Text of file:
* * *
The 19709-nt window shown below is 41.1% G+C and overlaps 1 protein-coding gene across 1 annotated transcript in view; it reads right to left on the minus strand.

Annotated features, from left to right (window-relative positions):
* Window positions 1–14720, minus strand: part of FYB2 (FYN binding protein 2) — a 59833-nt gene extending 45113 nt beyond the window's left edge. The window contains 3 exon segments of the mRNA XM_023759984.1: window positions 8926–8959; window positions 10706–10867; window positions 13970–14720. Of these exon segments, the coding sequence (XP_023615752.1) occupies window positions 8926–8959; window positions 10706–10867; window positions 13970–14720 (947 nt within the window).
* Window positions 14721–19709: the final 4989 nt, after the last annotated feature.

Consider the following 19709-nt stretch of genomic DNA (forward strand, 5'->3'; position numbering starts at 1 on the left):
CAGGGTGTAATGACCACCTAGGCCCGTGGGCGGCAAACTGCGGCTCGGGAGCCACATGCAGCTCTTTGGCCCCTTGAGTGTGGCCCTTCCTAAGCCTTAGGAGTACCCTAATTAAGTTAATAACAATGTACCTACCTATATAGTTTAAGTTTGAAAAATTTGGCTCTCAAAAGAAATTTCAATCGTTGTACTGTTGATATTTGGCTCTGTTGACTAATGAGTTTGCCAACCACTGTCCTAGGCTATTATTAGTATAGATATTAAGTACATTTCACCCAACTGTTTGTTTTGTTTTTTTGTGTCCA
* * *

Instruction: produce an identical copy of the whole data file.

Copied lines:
The 19709-nt window shown below is 41.1% G+C and overlaps 1 protein-coding gene across 1 annotated transcript in view; it reads right to left on the minus strand.

Annotated features, from left to right (window-relative positions):
* Window positions 1–14720, minus strand: part of FYB2 (FYN binding protein 2) — a 59833-nt gene extending 45113 nt beyond the window's left edge. The window contains 3 exon segments of the mRNA XM_023759984.1: window positions 8926–8959; window positions 10706–10867; window positions 13970–14720. Of these exon segments, the coding sequence (XP_023615752.1) occupies window positions 8926–8959; window positions 10706–10867; window positions 13970–14720 (947 nt within the window).
* Window positions 14721–19709: the final 4989 nt, after the last annotated feature.

Consider the following 19709-nt stretch of genomic DNA (forward strand, 5'->3'; position numbering starts at 1 on the left):
CAGGGTGTAATGACCACCTAGGCCCGTGGGCGGCAAACTGCGGCTCGGGAGCCACATGCAGCTCTTTGGCCCCTTGAGTGTGGCCCTTCCTAAGCCTTAGGAGTACCCTAATTAAGTTAATAACAATGTACCTACCTATATAGTTTAAGTTTGAAAAATTTGGCTCTCAAAAGAAATTTCAATCGTTGTACTGTTGATATTTGGCTCTGTTGACTAATGAGTTTGCCAACCACTGTCCTAGGCTATTATTAGTATAGATATTAAGTACATTTCACCCAACTGTTTGTTTTGTTTTTTTGTGTCCA